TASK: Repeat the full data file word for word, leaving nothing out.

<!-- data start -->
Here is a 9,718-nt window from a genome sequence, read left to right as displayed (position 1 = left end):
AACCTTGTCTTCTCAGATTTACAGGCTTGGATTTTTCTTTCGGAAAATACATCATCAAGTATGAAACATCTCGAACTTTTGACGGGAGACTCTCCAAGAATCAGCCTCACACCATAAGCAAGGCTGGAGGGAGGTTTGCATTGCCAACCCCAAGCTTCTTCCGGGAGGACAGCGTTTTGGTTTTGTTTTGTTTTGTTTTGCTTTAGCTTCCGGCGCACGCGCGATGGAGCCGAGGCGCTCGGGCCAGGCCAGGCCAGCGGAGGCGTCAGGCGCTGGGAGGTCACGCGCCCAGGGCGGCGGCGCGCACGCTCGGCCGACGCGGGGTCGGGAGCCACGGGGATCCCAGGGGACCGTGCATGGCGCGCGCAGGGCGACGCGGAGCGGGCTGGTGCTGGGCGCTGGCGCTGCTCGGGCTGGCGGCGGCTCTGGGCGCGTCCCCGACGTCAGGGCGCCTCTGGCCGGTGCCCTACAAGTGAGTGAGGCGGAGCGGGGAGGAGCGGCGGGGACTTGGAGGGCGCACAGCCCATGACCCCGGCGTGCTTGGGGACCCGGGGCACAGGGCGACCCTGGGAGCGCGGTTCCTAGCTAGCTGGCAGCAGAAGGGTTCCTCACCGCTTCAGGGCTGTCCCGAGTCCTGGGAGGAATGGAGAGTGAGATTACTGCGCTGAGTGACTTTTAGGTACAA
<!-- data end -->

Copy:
Here is a 9,718-nt window from a genome sequence, read left to right as displayed (position 1 = left end):
AACCTTGTCTTCTCAGATTTACAGGCTTGGATTTTTCTTTCGGAAAATACATCATCAAGTATGAAACATCTCGAACTTTTGACGGGAGACTCTCCAAGAATCAGCCTCACACCATAAGCAAGGCTGGAGGGAGGTTTGCATTGCCAACCCCAAGCTTCTTCCGGGAGGACAGCGTTTTGGTTTTGTTTTGTTTTGTTTTGCTTTAGCTTCCGGCGCACGCGCGATGGAGCCGAGGCGCTCGGGCCAGGCCAGGCCAGCGGAGGCGTCAGGCGCTGGGAGGTCACGCGCCCAGGGCGGCGGCGCGCACGCTCGGCCGACGCGGGGTCGGGAGCCACGGGGATCCCAGGGGACCGTGCATGGCGCGCGCAGGGCGACGCGGAGCGGGCTGGTGCTGGGCGCTGGCGCTGCTCGGGCTGGCGGCGGCTCTGGGCGCGTCCCCGACGTCAGGGCGCCTCTGGCCGGTGCCCTACAAGTGAGTGAGGCGGAGCGGGGAGGAGCGGCGGGGACTTGGAGGGCGCACAGCCCATGACCCCGGCGTGCTTGGGGACCCGGGGCACAGGGCGACCCTGGGAGCGCGGTTCCTAGCTAGCTGGCAGCAGAAGGGTTCCTCACCGCTTCAGGGCTGTCCCGAGTCCTGGGAGGAATGGAGAGTGAGATTACTGCGCTGAGTGACTTTTAGGTACAA